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Aligning With the Business

Leadership Practices:
What’s Proven. What’s “Worth Less.”

Title: Aligning With the Business

A 2015 issue of TD Magazine included an intriguing, albeit far-fetched, short article titled “Testing for a Leadership Gene.” In the article, the author revealed some early research that certain DNA structures found in children might predict certain types of later-in-life leadership ability. If a single drop of blood can tell us dozens of things about a person’s future, why can’t it also tell us about the ability to lead?

We are, of course, a long way from a blood test replacing other ways to predict leadership success, but it is one small indication of the single biggest trend transforming our profession: The infusion of talent analytics into everything we do, including strengthening the connection between HR practices and the needs of the business.

Best Practice UpProven Practice: Pushing Past “Partner” to Become an “Anticipator”

For at least the past two decades, HR has been criticized for playing an administrative role instead of a strategic one. To see if and how this has changed, we asked HR professionals to categorize themselves into one of three roles: Reactor, Partner, or Anticipator (see graphic below). We also asked line managers to categorize the role they believe their HR team members play.

How Do HR Professionals Contribute to Business?

Pushing Past “Partner” to Become an “Anticipator

Anticipators employ talent analytics to do their jobs and help the organization plan for the future, providing the most value to their organization.

Unfortunately, the percentage of Anticipators (either self-designated by HR, or categorized by line managers) is disappointingly low. But if HR can move from Reactor to Anticipator, considerable rewards can be gained: Anticipators are over 60 percent more likely to be strongly connected to their company’s strategic planning process early on. This connection pays off big time for these companies, as they are three times more likely to have stronger leadership bench strength and six times more likely to have exhibited stronger financial outcomes compared to organizations in which HR involvement in strategic planning is late or nonexistent.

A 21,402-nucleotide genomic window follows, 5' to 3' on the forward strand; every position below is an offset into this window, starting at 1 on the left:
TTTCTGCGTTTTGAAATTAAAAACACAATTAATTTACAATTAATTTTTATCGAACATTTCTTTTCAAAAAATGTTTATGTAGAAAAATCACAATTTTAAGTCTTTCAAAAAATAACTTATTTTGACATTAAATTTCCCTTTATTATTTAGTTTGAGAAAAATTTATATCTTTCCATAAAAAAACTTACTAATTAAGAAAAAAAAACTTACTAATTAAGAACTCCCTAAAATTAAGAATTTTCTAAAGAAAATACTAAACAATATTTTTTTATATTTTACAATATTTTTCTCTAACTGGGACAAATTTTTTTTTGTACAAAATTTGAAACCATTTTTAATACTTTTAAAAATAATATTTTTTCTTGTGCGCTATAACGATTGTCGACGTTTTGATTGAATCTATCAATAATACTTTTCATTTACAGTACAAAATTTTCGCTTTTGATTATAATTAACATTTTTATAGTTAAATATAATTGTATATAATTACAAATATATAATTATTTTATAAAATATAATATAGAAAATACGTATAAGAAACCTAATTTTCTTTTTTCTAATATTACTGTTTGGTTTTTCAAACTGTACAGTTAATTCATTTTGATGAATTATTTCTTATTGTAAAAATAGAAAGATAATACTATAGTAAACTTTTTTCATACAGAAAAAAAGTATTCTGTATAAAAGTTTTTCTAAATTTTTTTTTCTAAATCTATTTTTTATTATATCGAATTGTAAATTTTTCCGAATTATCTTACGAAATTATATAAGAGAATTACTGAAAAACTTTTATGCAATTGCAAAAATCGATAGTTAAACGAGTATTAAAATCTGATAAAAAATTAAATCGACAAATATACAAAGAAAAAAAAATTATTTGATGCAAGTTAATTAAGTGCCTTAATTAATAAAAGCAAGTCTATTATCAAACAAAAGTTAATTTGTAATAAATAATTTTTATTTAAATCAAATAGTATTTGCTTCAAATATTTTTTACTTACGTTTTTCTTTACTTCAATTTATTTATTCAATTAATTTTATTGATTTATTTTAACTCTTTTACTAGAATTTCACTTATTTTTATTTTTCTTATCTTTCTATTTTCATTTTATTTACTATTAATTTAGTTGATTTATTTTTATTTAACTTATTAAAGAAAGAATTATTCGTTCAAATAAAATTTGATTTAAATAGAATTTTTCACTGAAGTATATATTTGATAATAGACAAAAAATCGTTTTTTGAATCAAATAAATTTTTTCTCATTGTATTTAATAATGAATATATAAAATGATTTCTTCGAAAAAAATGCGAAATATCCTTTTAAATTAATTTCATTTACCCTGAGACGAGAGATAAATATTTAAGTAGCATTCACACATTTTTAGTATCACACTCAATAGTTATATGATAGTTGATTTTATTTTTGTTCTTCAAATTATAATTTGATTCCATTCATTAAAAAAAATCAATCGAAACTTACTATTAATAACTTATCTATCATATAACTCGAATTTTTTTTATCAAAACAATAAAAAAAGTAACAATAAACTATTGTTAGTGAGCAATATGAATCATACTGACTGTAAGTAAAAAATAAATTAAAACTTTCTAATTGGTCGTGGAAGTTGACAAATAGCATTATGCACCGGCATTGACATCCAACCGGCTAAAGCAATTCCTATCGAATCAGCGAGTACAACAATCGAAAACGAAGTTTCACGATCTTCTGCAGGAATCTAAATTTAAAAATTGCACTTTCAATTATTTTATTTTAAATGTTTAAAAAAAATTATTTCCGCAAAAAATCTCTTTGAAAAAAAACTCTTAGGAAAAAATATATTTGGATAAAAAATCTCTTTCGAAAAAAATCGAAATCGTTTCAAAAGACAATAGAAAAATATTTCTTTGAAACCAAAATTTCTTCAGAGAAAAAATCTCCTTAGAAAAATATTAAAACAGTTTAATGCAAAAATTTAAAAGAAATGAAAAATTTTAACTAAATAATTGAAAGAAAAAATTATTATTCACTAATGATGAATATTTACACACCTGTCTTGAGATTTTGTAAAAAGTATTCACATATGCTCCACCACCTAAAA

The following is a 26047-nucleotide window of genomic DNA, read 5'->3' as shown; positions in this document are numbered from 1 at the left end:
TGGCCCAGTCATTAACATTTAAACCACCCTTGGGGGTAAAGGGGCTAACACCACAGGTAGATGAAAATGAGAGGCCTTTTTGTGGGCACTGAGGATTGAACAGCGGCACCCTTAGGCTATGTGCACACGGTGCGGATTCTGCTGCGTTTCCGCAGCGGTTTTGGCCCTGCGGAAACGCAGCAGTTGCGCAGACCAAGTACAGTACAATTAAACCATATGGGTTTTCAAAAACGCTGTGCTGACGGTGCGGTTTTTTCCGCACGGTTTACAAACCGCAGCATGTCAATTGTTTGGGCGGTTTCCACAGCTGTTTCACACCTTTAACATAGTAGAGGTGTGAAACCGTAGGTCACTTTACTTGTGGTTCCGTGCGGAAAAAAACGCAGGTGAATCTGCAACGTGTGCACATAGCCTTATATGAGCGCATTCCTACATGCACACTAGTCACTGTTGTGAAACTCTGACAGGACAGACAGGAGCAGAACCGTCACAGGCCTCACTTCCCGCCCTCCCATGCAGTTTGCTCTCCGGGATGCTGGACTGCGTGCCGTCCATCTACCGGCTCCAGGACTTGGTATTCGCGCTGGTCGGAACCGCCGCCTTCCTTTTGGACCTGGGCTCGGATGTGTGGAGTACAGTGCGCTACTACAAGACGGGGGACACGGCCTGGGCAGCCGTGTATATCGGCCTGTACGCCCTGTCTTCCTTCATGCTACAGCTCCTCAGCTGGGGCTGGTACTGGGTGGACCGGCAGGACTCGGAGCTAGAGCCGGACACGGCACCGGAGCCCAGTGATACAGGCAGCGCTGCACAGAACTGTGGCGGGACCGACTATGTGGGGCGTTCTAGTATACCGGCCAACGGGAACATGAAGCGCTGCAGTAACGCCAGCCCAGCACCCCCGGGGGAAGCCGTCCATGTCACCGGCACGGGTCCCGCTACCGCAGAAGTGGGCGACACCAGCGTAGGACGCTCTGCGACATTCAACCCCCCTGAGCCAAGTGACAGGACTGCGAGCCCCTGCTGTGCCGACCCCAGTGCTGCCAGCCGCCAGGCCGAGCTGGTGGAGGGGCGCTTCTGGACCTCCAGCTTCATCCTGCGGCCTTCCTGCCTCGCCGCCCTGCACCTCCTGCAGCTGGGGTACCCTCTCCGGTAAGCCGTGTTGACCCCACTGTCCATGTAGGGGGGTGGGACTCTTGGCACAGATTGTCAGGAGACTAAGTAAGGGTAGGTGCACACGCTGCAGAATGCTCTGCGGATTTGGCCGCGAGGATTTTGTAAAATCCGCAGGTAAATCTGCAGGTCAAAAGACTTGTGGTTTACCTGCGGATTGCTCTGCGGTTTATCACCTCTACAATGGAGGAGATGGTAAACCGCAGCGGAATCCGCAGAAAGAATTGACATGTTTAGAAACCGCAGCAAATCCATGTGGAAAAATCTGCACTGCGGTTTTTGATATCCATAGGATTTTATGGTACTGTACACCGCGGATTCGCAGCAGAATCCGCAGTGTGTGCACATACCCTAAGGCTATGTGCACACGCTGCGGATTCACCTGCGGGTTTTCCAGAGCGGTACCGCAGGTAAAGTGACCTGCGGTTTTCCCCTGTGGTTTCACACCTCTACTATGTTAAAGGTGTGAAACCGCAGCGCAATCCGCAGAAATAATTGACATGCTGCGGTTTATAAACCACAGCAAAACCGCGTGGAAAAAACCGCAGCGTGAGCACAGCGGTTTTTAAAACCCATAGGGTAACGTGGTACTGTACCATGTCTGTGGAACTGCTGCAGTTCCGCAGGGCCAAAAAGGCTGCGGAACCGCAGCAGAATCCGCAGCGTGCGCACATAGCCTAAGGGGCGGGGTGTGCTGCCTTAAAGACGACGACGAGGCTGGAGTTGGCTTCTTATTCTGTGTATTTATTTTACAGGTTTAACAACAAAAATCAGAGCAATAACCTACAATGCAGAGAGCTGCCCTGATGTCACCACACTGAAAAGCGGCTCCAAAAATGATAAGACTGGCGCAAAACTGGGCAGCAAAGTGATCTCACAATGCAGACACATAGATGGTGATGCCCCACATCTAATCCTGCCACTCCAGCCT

Worth Less Practice DownWorth Less Practice: Using HR-Centric, Rear-View Mirror Analytics

Not all analytics are created equal. For example, our research shows that two types of analytics were weakly linked to financial performance: gathering participant reactions to leadership training programs and internal benchmarking. That’s not to say you shouldn’t use these analytics. You just shouldn’t expect to see a high payoff when you do.

On the other hand, three practices had a much stronger connection to financial performance: gathering metrics on improved leadership performance as a result of development programs, using data to forecast future leadership talent needs, and demonstrating the impact leadership development efforts have on actual business performance.

The opportunity here? The analytics that have the highest impact are those that are used less frequently, while the ones with weaker impact are used more frequently. Indeed, to make the most of analytics, remember that it’s the analytics that predict business performance—and that address clear and present business questions—which will have the most power.

Worth Less PracticeWorth Less Practice: Selling Short the Value of Analytics Skills

HR professionals often choose their profession because they are “people people.” But as their career evolves, it’s what they often aren’t that matters just as much, especially if they lack keen analytical skills, knowledge of complex statistics, and the ability to manipulate data and draw insights.

The figure below illustrates where HR executives’ strengths and weaknesses lie. The findings aren’t self-reported, but are based on the actual performance of HR professionals in DDI’s assessment centers.

HR Skills and Personality Profile Compared to Functional Peers

HR Skills and Personality Profile Compared to Functional Peers

The choices HR leaders face are tough ones. It’s not just a matter of learning a whole new skill set. It's also having the motivation to do so. That’s why many HR leaders are supplementing their strengths by collaborating more with their CFOs and IT leaders. It’s also why, in many organizations, traditional HR roles are being replaced with data scientists, database managers, and experts in quantitative analyses and data visualization.

Learn how DDI can help you with leadership analytics that provide actionable insight that drives your business.

DDI’s Leadership Databank shows which practices are really the best—and which ones to revise or abandon.

Talk to an Expert: Aligning With the Business
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